Keeping kids safe from second-hand smoke

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Editorial from The Advertiser

Is it mere coincidence that a new law prohibiting smoking in vehicles when persons younger than 19 are present comes into effect April 1, April Fool’s Day?

Of course, the fool in question depends on which side of the tobacco controversy you’re on.

Ardent smokers will surely think the fools are the ones who thought up what is in their opinion ridiculous legislation that tramples on the rights of individuals. On the other side, smoke-free advocates hail the move as a triumph and an essential stand in protecting youth from the dangers of second-hand tobacco smoke.

Controversial as the topic may be, public support banning smoking in motor vehicles carrying children has increased significantly over the past decade. Smoke Free Kings says a 2005 survey shows that 78 per cent of smokers and non-smokers support the ban.

Those opposed to the move say it’s another example of the government’s penchant for chipping away at the rights of smokers, but read our lips; this is not a violation of smokers’ rights.

The bylaw will protect children from being exposed to tobacco smoke in cars. It’s as simple as that. Any parent or adult who lacks the common sense to recognize the rightness of that needs such legislation.

Who hasn’t seen cars with the windows rolled shut while one, two or even three adults puff away with a small child or infant locked in amidst clouds of poisonous, cancer-causing smoke. And it happens a lot. According to Statistics Canada data, one in five children under the age of 12 are exposed to second-hand smoke in cars.

So when an amendment to the Smoke-free Places Act comes into effect April 1, we will recommend it. We applaud also the comments of Barry Barnet, Minister of Health Promotion and Protection, who said in a news release Friday that the legislation is another important step in protecting the health of all Nova Scotians. Children and young people are susceptible to the effects of second-hand smoke, especially in an enclosed space such as a car.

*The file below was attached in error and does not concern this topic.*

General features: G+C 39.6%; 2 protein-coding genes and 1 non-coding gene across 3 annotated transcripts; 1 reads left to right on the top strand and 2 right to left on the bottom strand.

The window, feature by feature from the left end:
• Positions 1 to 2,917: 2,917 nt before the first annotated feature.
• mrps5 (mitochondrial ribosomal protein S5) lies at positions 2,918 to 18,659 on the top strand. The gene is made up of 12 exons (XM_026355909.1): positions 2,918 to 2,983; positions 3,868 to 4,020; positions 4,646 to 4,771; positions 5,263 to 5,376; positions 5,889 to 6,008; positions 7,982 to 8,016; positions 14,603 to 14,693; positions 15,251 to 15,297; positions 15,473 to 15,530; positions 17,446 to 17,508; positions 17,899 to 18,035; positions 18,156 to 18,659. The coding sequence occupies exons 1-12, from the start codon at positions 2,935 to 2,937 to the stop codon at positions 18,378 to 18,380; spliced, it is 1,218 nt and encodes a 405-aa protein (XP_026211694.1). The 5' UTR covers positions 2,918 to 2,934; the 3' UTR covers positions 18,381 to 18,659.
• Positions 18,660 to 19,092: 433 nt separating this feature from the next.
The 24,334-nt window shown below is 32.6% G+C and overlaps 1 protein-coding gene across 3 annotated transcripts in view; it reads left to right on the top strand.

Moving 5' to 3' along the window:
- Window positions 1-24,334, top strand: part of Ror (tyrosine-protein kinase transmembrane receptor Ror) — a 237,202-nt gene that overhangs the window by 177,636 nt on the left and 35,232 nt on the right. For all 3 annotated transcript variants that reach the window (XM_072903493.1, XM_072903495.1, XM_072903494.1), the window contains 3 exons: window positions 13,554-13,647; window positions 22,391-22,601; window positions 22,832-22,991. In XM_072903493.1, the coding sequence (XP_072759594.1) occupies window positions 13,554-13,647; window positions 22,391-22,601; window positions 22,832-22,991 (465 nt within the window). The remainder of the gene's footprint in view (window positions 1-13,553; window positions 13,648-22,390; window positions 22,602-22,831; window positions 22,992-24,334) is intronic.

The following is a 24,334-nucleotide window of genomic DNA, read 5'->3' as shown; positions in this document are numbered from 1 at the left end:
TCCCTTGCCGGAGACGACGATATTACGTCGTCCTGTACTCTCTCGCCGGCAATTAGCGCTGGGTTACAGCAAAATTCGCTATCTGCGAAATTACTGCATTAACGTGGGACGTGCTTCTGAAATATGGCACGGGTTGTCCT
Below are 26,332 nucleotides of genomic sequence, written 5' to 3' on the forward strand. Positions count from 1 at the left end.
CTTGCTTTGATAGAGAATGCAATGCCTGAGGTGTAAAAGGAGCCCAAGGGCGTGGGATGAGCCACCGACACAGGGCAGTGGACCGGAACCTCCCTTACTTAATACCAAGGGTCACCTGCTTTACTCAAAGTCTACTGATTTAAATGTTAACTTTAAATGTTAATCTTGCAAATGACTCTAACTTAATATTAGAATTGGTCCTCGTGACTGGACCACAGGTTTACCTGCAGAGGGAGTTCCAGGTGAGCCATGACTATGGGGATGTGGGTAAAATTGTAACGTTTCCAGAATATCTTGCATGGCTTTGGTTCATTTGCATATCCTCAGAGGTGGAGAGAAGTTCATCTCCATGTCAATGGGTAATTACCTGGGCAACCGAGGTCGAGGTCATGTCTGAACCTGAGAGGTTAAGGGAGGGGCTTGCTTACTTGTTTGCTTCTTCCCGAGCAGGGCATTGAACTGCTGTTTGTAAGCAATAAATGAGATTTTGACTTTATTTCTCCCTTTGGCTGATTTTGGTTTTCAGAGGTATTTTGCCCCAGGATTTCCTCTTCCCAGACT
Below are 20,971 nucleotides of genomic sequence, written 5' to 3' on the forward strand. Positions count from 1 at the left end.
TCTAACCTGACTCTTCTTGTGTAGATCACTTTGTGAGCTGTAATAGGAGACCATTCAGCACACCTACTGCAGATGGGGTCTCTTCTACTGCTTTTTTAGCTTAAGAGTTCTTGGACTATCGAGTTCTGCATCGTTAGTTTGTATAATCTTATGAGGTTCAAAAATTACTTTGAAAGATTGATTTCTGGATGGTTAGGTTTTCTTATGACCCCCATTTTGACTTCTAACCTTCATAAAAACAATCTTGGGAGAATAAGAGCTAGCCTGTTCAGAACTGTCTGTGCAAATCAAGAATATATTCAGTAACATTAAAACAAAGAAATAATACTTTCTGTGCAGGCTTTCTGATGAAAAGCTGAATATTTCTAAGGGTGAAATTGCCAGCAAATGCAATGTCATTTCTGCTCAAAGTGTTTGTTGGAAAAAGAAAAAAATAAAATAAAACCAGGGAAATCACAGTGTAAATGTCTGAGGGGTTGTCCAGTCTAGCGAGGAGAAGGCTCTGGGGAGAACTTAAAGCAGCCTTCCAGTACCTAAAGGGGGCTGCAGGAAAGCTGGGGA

Thanks to the lead taken by the Town of Wolfville, Nova Scotia is the first province in Canada to prohibit smoking in vehicles when minors are present. We should be proud of this, especially since Nova Scotia is more often known for a lack of such foresight. At this time, several other provinces are considering similar legislation.

We agree with those who say the amendment reinforces what the majority of Nova Scotians are already doing to protect the health of their children. For others, it may serve as an opportunity to learn about the health risks associated with second-hand smoke, including the fact that more than 4,000 chemicals can be found in second-hand smoke, including carbon monoxide, nickel, formaldehyde and arsenic; chemicals that can contribute to many illnesses including asthma, heart disease and sudden infant-death syndrome. 

In the end, if common sense fails to prevail, perhaps fear of fines will. The penalty for smoking in a car with young passengers is $394.50. In our opinion, that’s nothing to sneeze at.

Organizations: Statistics Canada

Geographic location: Nova Scotians, Nova Scotia, Wolfville Canada

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